Church in 2017 needs to reconnect with ‘ordinary people’

USPG Theological Adviser Evie Vernon says the church needs to change if it is to stay relevant…

What is the most pressing thing that the church needs to do in 2017? Answer: Reconnect with ordinary people.

I was sitting inside a lovely nineteenth century church at the end of last year, enjoying the drama and colour of the liturgy, the splendour of the hymns and the magnificent choir, and nodding approvingly at the erudite sermon, when I really looked around at the faces in the congregation.

The church was full, but it was pretty clear that a significant number of those present weren’t ‘regulars’. They were looking ever so slightly out of the corners of their eyes to see when their neighbours were sitting or standing. They didn’t join in the hymns until the second or third verse, and they looked decidedly puzzled by the readings and the aforementioned erudite sermon.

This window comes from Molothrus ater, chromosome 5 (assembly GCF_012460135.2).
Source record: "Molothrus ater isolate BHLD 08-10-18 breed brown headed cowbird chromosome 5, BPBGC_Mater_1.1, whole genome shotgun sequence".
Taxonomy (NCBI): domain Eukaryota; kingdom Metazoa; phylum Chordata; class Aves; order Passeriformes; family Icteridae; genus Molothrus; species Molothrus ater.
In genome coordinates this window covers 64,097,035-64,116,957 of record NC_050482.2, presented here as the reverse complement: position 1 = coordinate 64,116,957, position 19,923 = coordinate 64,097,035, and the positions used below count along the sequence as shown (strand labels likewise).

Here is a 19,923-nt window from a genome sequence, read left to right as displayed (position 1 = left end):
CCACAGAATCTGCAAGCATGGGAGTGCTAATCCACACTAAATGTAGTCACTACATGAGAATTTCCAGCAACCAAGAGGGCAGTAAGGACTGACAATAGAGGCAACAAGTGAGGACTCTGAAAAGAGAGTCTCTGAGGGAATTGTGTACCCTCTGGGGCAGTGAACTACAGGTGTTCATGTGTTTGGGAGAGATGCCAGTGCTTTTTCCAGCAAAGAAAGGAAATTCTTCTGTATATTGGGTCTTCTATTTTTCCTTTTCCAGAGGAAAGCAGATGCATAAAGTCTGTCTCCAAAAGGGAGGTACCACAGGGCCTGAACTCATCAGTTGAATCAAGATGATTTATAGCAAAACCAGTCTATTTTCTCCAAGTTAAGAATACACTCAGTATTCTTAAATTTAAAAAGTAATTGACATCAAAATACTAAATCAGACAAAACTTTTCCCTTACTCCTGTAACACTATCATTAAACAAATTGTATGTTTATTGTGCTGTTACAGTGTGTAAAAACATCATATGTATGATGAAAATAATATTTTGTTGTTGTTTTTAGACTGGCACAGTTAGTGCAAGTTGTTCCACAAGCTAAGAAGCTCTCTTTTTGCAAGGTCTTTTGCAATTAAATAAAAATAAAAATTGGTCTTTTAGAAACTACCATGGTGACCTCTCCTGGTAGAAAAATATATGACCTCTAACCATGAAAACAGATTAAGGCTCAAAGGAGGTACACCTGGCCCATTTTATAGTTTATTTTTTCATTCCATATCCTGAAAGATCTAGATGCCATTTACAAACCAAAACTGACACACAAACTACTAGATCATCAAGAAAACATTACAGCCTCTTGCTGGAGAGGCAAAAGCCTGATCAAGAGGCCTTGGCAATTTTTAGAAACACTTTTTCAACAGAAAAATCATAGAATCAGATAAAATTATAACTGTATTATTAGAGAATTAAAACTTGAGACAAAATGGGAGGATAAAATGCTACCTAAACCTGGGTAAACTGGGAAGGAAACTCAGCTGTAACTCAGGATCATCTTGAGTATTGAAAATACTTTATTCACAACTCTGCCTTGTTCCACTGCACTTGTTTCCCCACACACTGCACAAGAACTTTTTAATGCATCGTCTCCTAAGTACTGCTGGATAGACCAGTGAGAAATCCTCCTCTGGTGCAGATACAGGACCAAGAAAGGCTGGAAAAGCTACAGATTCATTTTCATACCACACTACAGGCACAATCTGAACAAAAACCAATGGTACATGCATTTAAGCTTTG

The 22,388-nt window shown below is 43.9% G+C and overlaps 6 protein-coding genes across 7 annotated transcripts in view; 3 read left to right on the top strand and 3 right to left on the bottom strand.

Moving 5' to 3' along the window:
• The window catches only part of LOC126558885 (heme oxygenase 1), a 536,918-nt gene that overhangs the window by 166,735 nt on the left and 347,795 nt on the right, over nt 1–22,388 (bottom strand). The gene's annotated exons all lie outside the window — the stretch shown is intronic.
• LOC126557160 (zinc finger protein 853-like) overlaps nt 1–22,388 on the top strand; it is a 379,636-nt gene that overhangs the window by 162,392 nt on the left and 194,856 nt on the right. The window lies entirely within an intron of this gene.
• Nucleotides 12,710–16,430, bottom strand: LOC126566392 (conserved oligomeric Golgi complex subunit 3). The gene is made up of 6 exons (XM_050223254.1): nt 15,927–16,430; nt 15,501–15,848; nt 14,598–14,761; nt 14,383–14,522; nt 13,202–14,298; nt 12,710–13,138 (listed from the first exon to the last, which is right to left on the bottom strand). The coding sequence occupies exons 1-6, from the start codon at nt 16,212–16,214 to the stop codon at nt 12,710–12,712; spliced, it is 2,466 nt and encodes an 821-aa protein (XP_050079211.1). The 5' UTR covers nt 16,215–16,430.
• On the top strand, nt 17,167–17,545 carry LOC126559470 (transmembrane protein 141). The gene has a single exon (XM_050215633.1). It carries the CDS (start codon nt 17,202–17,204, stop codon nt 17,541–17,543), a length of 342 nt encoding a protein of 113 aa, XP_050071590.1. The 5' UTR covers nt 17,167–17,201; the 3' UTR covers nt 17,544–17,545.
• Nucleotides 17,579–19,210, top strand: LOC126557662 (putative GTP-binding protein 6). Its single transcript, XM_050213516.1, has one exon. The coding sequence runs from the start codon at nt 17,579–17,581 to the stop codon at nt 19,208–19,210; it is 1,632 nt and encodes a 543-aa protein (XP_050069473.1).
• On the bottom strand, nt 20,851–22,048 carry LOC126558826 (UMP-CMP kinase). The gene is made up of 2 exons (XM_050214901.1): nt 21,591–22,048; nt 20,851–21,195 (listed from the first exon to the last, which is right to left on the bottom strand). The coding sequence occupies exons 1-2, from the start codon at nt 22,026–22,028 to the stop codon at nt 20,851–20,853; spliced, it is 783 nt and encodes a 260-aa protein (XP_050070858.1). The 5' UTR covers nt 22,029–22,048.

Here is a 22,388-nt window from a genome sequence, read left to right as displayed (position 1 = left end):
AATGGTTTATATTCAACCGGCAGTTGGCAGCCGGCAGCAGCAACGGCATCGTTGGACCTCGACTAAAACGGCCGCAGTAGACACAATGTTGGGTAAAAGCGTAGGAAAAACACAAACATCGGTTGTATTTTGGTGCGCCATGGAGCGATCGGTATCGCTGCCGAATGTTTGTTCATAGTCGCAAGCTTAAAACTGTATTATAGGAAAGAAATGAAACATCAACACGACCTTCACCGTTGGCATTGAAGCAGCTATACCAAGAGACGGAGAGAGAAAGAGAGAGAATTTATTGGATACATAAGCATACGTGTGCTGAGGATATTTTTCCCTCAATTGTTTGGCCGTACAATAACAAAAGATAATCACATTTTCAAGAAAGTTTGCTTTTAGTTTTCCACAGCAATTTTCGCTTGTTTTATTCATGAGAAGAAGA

Afterwards, I was chatting to some of the folk. ‘Nice lecture but who is this John the Baptist chap then? And what does he have to do with Jesus? And what’s it got to do with us?’

As happens too many times, the church had taken it for granted that most people are exposed to some kind of bible knowledge at school or Sunday school, and that they would know the hymns and forms of worship from school assemblies. This is no longer true, if it ever was.

Numerous surveys and polls testify that ever declining numbers of people attend church or even identify as Christian.

Even in 1930, UK church membership was estimated as 30 per cent of the population. In 2013, it was just over 10 per cent. (See

Christians believe that in Jesus, God came into the world, as a human being, born at a particular time and place, to show God’s love to the whole of creation, and to this end Jesus did his utmost to speak to people in a way they could understand – mixing with ordinary people, using ordinary language.

In 2017, the church has to give up the arrogant notion that it can simply go on as before, secure in the knowledge that people will seek it out.

The church must humbly communicate with people in language they understand.


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